Born in 1862 one year before the salon des refuses in which Edouard Manet came to prominence, Schjerfbeck began to study art as a child in Helsinki and was recognised as a prodigious talent. In the 1880s she spent time in Paris studying in the private academies as the Ecole de Beaux-Art was not open to women. Like many artists she spent the summer months in artist colonies or back in Helsinki. In 1883 she travelled to Pont-Aven, where she met international colleagues and began to paint like Jules Bastien Lepage, whom she also met.
At the end of the decade she spent two seasons in St Ives, staying with Adrian Scott Stokes, who was married to Schjerfbeck’s painter friend, Marianne Preindelsberger, who had been with her in Paris. Further travels in the 1990s took her to Vienna, Italy and St Petersburg where she copied old master paintings that provided her with as much of an artistic eductation as her formal studies. Visits to the museums there and in Paris and London were of foundational importance to her and she continued throughout her long career to reference them in her paintings.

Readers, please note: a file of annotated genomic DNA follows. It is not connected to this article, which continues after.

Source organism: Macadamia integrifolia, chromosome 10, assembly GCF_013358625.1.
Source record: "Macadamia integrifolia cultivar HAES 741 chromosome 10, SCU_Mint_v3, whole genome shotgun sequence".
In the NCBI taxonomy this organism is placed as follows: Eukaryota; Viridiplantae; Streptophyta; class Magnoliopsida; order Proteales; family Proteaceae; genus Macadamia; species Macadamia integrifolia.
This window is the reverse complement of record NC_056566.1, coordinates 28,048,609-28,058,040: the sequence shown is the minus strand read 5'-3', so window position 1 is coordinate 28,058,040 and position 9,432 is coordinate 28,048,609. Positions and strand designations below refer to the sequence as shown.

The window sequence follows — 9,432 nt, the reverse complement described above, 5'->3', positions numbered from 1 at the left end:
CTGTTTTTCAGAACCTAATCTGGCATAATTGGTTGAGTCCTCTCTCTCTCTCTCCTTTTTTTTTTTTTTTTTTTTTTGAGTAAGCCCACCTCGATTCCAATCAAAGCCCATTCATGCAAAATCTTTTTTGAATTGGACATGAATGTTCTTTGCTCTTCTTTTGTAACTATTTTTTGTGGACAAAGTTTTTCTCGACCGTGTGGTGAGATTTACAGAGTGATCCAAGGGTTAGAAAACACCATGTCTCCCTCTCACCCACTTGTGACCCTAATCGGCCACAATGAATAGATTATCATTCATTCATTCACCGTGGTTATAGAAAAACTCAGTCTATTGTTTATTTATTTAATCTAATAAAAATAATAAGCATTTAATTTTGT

Two articles by Jeremy Lewison have recently been published. One, on late Picasso, was published in Late Style and Its Discontents by Oxford University Press, and the other, on Abstract Expressionism, in the Abstract Expressionism catalogue published by the Royal Academy to coincide with their major autumn exhibition.